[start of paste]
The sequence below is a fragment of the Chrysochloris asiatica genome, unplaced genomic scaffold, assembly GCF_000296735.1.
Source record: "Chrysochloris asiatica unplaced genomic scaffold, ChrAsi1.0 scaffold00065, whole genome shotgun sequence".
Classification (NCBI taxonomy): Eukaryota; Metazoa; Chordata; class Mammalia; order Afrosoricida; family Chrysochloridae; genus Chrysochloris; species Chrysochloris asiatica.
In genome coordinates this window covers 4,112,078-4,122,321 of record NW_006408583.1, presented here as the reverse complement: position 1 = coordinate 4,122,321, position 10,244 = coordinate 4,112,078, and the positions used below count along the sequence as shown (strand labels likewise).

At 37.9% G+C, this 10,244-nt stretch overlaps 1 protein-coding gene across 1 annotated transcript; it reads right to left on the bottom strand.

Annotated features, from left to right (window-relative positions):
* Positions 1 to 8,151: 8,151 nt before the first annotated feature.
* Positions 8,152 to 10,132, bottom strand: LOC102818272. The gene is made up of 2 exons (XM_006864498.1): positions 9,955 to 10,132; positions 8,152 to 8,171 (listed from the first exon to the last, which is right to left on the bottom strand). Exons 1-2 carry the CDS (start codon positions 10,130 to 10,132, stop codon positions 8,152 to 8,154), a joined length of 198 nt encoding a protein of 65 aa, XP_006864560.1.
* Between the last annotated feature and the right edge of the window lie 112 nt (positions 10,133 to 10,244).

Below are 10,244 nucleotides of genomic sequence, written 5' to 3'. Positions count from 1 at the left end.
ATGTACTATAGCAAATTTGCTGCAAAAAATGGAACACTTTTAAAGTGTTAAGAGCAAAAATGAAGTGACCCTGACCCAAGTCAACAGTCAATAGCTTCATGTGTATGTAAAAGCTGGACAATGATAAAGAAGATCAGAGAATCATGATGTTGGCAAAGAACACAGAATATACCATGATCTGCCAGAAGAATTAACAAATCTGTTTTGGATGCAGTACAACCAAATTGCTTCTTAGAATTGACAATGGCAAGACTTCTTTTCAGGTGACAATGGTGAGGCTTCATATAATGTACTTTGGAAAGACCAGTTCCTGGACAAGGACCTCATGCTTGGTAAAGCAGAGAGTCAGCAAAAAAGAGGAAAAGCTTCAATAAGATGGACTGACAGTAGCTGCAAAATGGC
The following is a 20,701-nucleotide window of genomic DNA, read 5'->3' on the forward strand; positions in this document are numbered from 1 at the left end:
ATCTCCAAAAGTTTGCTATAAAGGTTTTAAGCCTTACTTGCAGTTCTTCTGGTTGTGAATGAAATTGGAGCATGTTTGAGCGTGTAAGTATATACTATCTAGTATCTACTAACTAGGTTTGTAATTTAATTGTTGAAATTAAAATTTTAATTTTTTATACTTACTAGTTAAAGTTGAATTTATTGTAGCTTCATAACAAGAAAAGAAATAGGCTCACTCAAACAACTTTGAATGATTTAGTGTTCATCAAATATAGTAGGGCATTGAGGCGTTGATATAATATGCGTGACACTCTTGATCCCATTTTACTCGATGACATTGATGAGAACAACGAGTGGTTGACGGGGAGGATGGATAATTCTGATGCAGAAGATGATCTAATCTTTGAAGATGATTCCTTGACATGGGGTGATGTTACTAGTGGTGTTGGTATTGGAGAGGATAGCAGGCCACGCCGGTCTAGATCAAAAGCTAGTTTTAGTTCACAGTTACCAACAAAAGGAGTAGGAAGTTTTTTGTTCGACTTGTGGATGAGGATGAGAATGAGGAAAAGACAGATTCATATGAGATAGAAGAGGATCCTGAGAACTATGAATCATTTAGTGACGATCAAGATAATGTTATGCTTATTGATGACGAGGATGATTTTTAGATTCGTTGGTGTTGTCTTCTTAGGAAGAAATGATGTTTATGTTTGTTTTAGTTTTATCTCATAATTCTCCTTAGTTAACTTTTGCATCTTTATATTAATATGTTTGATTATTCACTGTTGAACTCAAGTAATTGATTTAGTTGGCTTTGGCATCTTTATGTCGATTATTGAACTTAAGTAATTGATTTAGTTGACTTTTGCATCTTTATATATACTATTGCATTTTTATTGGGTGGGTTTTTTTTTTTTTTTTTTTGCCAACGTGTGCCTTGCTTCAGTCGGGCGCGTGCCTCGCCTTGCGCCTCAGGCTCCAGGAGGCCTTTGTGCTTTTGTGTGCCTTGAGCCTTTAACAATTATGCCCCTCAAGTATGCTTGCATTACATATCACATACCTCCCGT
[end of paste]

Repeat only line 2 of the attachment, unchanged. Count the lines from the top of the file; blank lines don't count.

Source record: "Chrysochloris asiatica unplaced genomic scaffold, ChrAsi1.0 scaffold00065, whole genome shotgun sequence".